Vancouver Zeitgeist
Reflections on Vancouver, British Columbia and other topics, related or not

 

Europe R.I.P.

What does the old continent’s demise
mean to the New World?

October 21, 2017

The Strange Death of Europe: Immigration, Identity, Islam

 

Inroads by Alternative für Deutschland notwithstanding, Douglas Murray wasn’t surprised by Angela Merkel’s historic election to a fourth term as chancellor of the country she’s done so much to destroy. The Spectator contributor has detailed the despairing condition of that continent in The Strange Death of Europe: Immigration, Identity, Islam. Pretty much anything that happens now—terrorism as “the new normal,” mass public sexual assaults, police and government cover-ups of mass public sexual assaults for fear of political correctness, honour killings, police and government cover-ups of honour killings for fear of political correctness, child pimping gangs, police and government cover-ups of… well, all of it’s already been documented to no avail. Europe is fading fast and the rest of the West can only follow.

If his book isn’t yet a post mortem, it’s a summary written at the bedside of a terminal case, one which acquiesced in its own destruction. That seems to puzzle Murray the most, because Europe’s death wasn’t so much inevitable as suicidal.

What started with extraordinarily lax immigration policies led to a Muslim onslaught that threatens to replace Western culture and values more efficiently than the earlier waves of workers, opportunists, bums and criminals. “All those who had warned about it had either been ignored, defamed, dismissed, prosecuted or killed,” Murray points out.

Over here, generations of Canadians have heard mass immigration described as necessary, originally for economic reasons, then to enrich our culture, then to create diversity (implying that’s not necessarily enrichment), and now for humanitarian reasons. Just as no mainstream voice ever challenged the earlier excuses, none asks how a supposed humanitarian crisis can mostly affect young men.

As for the Muslims pouring into Europe, they sure as hell don’t want to live in Muslim countries. Those Muslim countries, meanwhile, demonstrate indifference to refugees, genuine or otherwise. So in September 2016, when news broke that the body of a three-year-old Syrian boy had washed up on a Turkish beach, the Arab world remained unmoved. European countries, on the other hand, took the death “on their own consciences,” with newspapers calling it “Europe’s shame.” Never mind that the kid’s father had a secure job in Turkey but chose to gamble his family’s safety.

Not exactly exuding humanitarianism themselves, Arab migrants often detest sub-Saharan blacks, Murray writes, and on their Mediterranean voyages have been known to throw African Christians overboard. Other migrants capture and torture fellow migrants, sending their families horrifying cell phone videos to bolster the ransom demands. Much of the crime and rioting fake refugees commit once inside Europe goes unreported, even sexual assaults on a mass scale.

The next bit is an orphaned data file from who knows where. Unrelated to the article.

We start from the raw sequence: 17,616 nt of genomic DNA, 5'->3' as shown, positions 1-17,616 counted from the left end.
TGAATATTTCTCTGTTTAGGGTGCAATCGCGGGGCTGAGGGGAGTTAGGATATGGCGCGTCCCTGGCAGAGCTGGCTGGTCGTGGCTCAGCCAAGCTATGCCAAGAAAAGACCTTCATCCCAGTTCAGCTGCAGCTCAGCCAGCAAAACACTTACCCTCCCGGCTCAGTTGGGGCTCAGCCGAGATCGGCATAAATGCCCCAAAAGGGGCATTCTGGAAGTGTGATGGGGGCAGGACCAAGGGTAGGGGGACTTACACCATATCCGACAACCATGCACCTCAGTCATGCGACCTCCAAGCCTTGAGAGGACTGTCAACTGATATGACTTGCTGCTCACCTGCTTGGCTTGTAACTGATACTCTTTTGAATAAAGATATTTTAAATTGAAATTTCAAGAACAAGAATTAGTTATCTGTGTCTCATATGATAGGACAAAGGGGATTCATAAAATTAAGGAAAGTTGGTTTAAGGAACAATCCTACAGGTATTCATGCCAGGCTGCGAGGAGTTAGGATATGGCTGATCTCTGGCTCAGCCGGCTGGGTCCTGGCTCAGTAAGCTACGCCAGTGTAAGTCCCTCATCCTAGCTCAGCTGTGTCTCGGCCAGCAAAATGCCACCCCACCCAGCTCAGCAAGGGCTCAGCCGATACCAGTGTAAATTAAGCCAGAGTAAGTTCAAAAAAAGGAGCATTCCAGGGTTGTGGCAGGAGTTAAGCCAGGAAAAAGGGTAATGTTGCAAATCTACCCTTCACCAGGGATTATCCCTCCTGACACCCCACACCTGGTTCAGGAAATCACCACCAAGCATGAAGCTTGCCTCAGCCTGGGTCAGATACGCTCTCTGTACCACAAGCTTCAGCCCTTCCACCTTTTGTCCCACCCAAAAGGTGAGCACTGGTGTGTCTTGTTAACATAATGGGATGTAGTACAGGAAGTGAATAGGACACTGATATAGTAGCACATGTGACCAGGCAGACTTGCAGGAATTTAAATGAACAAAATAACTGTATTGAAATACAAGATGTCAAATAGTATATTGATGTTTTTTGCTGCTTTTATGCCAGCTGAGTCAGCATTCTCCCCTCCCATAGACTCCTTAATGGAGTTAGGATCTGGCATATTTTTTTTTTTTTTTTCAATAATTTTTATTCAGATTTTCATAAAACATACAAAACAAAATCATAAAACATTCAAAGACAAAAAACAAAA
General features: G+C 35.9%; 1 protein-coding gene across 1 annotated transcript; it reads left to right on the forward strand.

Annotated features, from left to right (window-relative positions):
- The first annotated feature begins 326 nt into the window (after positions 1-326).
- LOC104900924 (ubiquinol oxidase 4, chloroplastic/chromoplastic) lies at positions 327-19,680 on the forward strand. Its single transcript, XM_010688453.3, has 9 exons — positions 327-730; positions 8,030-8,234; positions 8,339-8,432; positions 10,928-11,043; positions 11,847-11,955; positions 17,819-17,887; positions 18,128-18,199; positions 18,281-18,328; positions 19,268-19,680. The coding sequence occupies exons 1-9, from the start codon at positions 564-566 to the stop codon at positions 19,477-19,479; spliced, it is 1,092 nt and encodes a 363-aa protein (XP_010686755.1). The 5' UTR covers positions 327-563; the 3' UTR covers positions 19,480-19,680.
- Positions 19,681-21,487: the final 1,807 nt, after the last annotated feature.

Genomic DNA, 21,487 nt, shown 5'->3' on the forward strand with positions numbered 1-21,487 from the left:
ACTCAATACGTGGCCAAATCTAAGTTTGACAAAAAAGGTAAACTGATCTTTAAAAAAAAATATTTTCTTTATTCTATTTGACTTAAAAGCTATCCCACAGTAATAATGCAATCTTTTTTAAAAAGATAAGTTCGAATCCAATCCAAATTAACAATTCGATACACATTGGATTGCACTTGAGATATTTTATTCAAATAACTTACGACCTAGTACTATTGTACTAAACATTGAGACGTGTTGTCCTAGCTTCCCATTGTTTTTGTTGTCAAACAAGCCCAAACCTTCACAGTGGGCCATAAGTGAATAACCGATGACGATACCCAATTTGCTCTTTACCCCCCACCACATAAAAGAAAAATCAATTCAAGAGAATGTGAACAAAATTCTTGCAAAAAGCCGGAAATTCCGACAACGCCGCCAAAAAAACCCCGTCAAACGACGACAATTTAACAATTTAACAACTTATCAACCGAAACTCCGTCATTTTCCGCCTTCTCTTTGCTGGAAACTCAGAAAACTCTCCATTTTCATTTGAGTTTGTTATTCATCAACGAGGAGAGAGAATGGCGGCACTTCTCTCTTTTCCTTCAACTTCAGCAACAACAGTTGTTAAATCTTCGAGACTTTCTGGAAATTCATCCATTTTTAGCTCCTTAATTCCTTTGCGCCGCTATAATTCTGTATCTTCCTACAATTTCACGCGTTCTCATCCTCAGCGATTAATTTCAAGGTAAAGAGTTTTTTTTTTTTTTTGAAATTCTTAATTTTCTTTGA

And this “humanitarian crisis” could very well be spurred on, in part, by Muslims who want to use Europe’s liberalism to conquer and overturn liberal Europe.

Murray discusses just about every aspect of the problem, including the Western birthrate. Citing evidence that many childless Europeans do want children, he suggests economic policies could address a largely economic problem.

More than any other cause, Murray attributes Europe’s self-destruction to the continent’s “unique, abiding and perhaps finally fatal sense of, and obsession with, guilt.” He devotes considerably less time to the self-righteousness of those who support the demographic revolution. But maybe that’s a difference between the Old World and Canada, where there’s very little guilt complex evident in the sanctimonious liberals who exalt in moral preening while vilifying their opponents.

Murray has endured his share of vilification for writing this book. But it’s surprising and maybe even a bit encouraging that someone from the mainstream would produce such a work. So what use is it—a very late, very last-minute warning? An indication of what threatens countries like Canada (although the book’s all but been ignored here)? A contribution to future historical study, if such a thing is permitted?

Or solace to the old and childless? While discussing economic causes of the European birthrate, he sees an additional possibility. If would-be parents “contemplate a future filled with ethnic or religious fragmentation, they may well think again about whether this is a world they want to bring their children into.”

Follow Douglas Murray here.

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